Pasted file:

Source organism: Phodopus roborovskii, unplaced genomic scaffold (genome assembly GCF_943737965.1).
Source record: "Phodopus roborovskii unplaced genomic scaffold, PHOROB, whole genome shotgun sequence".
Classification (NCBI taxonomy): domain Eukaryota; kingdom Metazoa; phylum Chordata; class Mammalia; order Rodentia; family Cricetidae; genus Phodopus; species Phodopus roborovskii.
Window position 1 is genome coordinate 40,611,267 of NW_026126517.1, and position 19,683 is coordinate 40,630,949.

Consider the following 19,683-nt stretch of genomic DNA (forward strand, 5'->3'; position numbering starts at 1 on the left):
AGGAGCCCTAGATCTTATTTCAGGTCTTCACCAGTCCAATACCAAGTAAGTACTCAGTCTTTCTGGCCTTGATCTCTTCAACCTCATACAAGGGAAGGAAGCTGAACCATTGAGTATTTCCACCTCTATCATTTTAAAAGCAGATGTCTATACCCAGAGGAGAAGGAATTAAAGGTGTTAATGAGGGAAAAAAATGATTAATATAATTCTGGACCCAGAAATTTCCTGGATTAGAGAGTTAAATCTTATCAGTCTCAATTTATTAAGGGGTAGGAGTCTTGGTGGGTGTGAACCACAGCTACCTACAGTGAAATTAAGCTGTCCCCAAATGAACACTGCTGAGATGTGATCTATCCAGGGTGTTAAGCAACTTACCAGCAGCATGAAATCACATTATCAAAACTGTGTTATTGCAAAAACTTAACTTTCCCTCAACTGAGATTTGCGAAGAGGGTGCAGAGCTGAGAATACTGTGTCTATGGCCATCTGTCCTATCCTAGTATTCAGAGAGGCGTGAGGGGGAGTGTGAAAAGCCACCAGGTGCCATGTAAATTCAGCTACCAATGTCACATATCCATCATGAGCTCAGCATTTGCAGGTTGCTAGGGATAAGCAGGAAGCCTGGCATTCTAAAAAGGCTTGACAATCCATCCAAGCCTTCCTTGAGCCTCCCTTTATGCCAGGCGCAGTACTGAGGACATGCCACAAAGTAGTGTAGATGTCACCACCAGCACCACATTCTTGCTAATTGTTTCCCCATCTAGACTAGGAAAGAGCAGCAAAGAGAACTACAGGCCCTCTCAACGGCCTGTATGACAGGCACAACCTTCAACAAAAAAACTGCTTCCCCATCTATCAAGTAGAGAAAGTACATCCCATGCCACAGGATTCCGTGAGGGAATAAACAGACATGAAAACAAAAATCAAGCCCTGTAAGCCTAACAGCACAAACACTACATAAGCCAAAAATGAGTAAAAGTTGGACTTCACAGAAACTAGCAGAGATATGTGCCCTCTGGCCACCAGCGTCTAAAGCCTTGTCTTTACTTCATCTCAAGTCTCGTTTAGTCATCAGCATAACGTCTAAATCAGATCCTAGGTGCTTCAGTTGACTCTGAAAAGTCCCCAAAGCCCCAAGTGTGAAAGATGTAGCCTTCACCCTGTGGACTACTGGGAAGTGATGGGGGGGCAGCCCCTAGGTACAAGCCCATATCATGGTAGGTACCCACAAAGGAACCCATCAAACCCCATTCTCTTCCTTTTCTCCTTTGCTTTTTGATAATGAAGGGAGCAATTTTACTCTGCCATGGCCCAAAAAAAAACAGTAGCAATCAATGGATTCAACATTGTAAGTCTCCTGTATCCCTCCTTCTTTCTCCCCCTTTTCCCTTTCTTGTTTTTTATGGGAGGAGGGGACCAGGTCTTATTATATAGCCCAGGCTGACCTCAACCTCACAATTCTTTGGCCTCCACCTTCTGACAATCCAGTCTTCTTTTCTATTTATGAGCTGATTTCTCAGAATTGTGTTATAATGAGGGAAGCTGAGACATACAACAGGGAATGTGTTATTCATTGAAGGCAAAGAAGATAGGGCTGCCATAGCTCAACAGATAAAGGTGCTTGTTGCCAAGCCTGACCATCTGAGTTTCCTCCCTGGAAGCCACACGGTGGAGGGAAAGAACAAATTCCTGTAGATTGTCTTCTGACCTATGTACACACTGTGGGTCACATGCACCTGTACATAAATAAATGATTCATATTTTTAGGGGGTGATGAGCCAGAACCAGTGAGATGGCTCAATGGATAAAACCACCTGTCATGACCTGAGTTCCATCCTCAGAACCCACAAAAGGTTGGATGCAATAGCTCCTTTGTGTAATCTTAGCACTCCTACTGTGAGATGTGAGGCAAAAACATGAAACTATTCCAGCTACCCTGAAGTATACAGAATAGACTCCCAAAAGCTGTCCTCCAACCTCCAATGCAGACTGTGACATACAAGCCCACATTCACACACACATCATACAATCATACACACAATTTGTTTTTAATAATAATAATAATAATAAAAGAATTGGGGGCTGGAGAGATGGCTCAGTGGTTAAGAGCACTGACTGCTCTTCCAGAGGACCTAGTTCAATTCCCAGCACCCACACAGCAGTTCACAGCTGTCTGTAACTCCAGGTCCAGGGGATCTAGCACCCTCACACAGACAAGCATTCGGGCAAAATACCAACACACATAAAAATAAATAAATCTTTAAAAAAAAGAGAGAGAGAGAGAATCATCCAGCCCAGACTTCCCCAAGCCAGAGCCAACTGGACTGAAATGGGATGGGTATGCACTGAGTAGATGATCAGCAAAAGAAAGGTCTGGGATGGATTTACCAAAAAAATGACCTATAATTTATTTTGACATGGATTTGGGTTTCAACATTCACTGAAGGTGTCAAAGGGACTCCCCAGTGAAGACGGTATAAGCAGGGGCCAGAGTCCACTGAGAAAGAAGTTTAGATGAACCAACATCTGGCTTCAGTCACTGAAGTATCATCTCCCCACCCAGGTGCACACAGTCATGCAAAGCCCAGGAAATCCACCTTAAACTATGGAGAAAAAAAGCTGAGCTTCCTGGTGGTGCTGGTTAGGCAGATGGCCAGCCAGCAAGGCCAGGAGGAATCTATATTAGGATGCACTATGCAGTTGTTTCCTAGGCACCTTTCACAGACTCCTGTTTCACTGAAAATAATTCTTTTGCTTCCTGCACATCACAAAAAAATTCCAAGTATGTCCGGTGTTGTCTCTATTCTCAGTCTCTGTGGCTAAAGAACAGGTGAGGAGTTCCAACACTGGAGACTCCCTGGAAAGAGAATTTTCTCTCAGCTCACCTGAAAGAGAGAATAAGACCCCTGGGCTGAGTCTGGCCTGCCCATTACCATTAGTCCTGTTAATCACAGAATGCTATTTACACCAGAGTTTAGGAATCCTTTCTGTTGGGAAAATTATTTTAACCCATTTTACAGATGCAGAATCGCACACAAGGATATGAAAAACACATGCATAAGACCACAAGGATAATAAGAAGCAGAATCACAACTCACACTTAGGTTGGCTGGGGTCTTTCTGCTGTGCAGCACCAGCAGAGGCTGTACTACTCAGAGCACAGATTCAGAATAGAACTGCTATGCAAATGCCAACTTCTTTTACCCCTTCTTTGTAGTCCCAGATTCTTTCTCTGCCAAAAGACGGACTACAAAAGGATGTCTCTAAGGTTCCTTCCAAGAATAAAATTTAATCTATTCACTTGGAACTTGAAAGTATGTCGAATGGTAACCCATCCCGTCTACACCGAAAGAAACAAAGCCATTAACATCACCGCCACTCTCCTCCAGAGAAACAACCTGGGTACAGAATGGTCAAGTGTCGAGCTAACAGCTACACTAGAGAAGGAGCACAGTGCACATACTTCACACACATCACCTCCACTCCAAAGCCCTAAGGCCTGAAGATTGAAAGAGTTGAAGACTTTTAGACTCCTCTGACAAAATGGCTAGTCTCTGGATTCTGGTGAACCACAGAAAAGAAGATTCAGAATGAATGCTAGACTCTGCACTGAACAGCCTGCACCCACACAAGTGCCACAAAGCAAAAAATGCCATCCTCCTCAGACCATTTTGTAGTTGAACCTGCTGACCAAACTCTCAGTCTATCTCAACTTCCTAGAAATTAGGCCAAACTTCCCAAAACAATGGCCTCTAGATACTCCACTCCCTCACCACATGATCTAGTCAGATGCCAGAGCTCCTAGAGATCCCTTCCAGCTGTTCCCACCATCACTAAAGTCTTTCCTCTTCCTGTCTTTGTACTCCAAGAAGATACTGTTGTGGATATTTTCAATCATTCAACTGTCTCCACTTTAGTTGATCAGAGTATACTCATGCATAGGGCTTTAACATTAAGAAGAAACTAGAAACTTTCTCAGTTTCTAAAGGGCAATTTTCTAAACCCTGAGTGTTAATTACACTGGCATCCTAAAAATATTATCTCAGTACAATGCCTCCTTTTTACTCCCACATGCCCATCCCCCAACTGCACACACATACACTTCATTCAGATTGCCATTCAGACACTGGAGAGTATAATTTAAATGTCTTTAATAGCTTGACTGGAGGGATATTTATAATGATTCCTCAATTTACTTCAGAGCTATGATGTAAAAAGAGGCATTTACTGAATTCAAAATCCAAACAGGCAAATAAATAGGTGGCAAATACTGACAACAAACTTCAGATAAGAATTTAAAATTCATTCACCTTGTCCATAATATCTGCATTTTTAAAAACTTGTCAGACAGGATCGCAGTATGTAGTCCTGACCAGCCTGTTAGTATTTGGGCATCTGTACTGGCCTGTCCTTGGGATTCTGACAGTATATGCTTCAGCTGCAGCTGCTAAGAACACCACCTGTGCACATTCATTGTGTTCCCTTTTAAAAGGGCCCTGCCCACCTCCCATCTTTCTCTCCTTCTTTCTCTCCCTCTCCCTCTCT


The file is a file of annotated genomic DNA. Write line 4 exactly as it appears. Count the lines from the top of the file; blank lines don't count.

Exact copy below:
Window position 1 is genome coordinate 40,611,267 of NW_026126517.1, and position 19,683 is coordinate 40,630,949.